Despite Facebook’s public promises and many internal reports on the problems, the rights group Global Witness said the company’s recommendation algorithm continued to amplify army propaganda and other content that breaches the company’s Myanmar policies following a military coup in February.
Arabic poses particular challenges to Facebook’s automated systems and human moderators, each of which struggles to understand spoken dialects unique to each country and region, their vocabularies salted with different historical influences and cultural contexts.
The Moroccan colloquial Arabic, for instance, includes French and Berber words and is spoken with short vowels. Egyptian Arabic, on the other hand, includes some Turkish from the Ottoman conquest. Other dialects are closer to the official version found in the Quran. In some cases, these dialects are not mutually comprehensible, and there is no standard way of transcribing colloquial Arabic.
Facebook first developed a massive following in the Middle East during the 2011 Arab Spring uprisings, and users credited the platform with providing a rare opportunity for free expression and a critical source of news in a region where autocratic governments exert tight controls over both. But in recent years, that reputation has changed.
Scores of Palestinian journalists and activists have had their accounts deleted. Archives of the Syrian civil war have disappeared. And a vast vocabulary of everyday words has become off-limits to speakers of Arabic, Facebook’s third-most-common language with millions of users worldwide.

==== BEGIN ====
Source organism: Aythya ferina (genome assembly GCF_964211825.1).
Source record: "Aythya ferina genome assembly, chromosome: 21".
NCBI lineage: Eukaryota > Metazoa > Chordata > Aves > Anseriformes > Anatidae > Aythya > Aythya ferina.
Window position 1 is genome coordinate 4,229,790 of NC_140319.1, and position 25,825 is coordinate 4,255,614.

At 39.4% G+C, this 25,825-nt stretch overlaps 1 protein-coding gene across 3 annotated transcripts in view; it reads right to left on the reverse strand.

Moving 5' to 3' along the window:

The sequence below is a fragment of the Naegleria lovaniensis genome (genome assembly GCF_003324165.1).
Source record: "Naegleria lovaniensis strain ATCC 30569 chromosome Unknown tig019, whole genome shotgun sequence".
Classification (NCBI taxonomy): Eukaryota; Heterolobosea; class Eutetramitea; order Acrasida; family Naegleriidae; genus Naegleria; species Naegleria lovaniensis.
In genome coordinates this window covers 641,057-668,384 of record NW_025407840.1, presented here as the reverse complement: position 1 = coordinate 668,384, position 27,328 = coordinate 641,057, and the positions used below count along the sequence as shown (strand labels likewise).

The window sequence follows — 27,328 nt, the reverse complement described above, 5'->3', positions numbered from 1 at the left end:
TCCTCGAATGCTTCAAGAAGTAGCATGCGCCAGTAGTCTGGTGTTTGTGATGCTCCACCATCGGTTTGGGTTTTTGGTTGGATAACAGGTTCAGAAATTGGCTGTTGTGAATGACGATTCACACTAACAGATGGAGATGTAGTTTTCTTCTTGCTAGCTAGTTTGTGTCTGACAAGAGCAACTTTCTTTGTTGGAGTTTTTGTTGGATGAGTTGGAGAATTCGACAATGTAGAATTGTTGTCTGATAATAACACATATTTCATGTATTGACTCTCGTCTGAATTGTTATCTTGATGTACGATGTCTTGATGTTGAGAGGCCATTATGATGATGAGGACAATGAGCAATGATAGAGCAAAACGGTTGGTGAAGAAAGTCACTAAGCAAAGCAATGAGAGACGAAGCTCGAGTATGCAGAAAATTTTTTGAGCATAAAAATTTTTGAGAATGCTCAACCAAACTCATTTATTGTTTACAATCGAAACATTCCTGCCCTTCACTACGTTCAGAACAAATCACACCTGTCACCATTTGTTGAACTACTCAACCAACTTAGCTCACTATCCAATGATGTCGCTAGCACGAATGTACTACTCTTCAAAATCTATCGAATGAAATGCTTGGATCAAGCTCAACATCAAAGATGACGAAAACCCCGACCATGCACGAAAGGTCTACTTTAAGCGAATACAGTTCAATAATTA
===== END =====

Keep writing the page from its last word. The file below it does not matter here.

Criticism, satire and even simple mentions of groups on the company’s Dangerous Individuals and Organizations list a docket modelled on the US government equivalent are grounds for a takedown.
“We were incorrectly enforcing counter-terrorism content in Arabic,” one document reads, noting the current system limits users from participating in political speech, impeding their right to freedom of expression.”
In response to questions from the AP, Facebook said it consults independent experts to develop its moderation policies and goes to great lengths to ensure they are agnostic to religion, region, political outlook or ideology.”
“We know our systems are not perfect,” it added.
The company’s language gaps and biases have led to the widespread perception that its reviewers skew in favour of governments and against minority groups.
Facebook said in a statement that it fields takedown requests from governments no differently than those from rights organizations or community members, although it may restrict access to content based on local laws. “Any suggestion that we remove content solely under pressure from the Israeli government is completely inaccurate,” it said.
In Afghanistan, many users literally cannot understand Facebook’s rules. According to an internal report in January, Facebook did not translate the site’s hate speech and misinformation pages into Dari and Pashto, the two most common languages in Afghanistan, where English is not widely understood. (PTI)